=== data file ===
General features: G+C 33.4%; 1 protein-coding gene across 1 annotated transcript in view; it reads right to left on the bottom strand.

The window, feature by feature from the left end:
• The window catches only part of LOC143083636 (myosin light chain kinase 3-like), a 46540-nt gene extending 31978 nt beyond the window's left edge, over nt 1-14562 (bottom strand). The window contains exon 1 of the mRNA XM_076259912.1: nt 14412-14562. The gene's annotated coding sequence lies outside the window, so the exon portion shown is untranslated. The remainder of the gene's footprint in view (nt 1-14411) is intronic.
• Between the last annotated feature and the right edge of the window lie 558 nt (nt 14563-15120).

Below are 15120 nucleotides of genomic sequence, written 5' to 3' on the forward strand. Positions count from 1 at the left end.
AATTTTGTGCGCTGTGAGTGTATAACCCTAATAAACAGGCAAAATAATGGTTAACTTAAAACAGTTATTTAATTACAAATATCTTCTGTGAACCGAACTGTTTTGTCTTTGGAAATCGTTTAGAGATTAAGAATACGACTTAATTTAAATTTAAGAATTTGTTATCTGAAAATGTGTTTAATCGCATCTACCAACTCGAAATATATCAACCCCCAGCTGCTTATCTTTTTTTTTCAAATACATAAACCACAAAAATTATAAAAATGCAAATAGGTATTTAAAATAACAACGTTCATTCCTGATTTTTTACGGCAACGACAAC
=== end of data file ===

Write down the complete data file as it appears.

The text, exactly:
General features: G+C 33.4%; 1 protein-coding gene across 1 annotated transcript in view; it reads right to left on the bottom strand.

The window, feature by feature from the left end:
• The window catches only part of LOC143083636 (myosin light chain kinase 3-like), a 46540-nt gene extending 31978 nt beyond the window's left edge, over nt 1-14562 (bottom strand). The window contains exon 1 of the mRNA XM_076259912.1: nt 14412-14562. The gene's annotated coding sequence lies outside the window, so the exon portion shown is untranslated. The remainder of the gene's footprint in view (nt 1-14411) is intronic.
• Between the last annotated feature and the right edge of the window lie 558 nt (nt 14563-15120).

Below are 15120 nucleotides of genomic sequence, written 5' to 3' on the forward strand. Positions count from 1 at the left end.
AATTTTGTGCGCTGTGAGTGTATAACCCTAATAAACAGGCAAAATAATGGTTAACTTAAAACAGTTATTTAATTACAAATATCTTCTGTGAACCGAACTGTTTTGTCTTTGGAAATCGTTTAGAGATTAAGAATACGACTTAATTTAAATTTAAGAATTTGTTATCTGAAAATGTGTTTAATCGCATCTACCAACTCGAAATATATCAACCCCCAGCTGCTTATCTTTTTTTTTCAAATACATAAACCACAAAAATTATAAAAATGCAAATAGGTATTTAAAATAACAACGTTCATTCCTGATTTTTTACGGCAACGACAAC